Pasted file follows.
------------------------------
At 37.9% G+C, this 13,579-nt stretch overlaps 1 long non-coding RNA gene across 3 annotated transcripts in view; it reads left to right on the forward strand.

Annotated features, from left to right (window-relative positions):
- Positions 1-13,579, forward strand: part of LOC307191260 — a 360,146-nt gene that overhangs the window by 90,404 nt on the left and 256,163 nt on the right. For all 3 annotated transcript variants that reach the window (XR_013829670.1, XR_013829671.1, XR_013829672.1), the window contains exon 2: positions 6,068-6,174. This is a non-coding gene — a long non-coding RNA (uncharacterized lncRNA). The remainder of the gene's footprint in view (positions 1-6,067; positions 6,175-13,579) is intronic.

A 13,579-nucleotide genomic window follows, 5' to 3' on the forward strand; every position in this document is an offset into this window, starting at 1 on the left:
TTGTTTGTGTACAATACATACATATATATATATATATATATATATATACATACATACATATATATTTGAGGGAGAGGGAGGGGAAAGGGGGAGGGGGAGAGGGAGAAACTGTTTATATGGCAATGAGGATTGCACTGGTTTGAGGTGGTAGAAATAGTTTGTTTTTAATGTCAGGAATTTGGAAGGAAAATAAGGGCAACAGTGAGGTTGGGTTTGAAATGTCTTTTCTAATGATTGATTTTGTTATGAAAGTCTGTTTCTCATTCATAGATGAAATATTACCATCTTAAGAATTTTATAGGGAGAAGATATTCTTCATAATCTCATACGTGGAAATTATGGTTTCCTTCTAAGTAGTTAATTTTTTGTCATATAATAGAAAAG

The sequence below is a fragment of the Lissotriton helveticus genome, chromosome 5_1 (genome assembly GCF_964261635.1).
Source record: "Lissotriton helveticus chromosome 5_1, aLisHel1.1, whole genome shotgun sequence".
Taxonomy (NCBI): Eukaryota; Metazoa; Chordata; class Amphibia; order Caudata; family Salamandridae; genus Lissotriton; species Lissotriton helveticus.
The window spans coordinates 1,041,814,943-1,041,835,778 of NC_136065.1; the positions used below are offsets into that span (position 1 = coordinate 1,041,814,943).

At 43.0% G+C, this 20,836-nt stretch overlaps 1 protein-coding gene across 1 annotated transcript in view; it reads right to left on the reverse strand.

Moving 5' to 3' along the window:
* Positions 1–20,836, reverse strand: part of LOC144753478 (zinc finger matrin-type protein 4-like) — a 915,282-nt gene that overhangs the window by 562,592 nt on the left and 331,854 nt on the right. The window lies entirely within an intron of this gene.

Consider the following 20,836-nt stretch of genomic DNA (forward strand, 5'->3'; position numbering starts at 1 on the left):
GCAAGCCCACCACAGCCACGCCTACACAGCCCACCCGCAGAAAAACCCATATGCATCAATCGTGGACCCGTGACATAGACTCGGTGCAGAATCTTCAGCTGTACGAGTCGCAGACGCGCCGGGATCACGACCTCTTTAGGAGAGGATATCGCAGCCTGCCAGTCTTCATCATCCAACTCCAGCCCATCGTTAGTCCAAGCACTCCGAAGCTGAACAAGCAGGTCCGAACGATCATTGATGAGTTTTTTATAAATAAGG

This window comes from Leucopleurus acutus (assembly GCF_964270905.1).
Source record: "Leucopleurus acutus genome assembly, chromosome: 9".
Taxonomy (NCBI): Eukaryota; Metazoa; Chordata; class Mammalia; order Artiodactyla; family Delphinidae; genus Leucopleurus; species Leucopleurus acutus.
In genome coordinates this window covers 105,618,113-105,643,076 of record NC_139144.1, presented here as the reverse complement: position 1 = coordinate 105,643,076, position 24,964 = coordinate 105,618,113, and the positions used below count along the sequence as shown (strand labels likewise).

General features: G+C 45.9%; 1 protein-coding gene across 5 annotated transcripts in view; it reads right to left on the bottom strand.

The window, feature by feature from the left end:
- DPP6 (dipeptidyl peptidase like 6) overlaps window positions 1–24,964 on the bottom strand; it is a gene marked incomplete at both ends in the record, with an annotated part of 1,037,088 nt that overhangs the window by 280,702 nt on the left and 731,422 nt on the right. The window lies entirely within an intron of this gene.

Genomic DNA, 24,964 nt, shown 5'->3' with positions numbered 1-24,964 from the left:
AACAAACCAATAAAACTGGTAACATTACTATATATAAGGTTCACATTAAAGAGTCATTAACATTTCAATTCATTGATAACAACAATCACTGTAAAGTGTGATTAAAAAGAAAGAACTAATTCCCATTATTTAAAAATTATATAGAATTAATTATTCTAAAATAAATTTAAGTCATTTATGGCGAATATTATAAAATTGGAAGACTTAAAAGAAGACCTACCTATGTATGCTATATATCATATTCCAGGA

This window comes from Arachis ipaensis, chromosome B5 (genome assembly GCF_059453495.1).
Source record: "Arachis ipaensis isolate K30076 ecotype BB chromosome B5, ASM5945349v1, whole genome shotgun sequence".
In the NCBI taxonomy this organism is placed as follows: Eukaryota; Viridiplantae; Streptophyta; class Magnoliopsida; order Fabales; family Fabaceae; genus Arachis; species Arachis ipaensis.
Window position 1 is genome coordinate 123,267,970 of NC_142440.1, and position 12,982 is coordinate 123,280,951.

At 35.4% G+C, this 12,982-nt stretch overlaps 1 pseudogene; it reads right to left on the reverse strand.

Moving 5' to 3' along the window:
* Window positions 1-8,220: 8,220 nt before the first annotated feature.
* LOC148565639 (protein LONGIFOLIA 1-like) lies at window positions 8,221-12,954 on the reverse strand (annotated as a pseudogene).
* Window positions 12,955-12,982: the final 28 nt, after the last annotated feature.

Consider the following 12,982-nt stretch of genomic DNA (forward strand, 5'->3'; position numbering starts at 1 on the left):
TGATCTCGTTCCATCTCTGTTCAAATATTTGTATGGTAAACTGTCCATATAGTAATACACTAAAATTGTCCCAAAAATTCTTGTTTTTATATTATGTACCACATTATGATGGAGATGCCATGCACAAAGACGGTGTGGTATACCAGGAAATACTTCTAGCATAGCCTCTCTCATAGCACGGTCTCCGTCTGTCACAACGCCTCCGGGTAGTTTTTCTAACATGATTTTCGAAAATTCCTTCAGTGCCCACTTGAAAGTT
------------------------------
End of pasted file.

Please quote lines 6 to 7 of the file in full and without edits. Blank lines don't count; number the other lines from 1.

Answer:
The sequence below is a fragment of the Lissotriton helveticus genome, chromosome 5_1 (genome assembly GCF_964261635.1).
Source record: "Lissotriton helveticus chromosome 5_1, aLisHel1.1, whole genome shotgun sequence".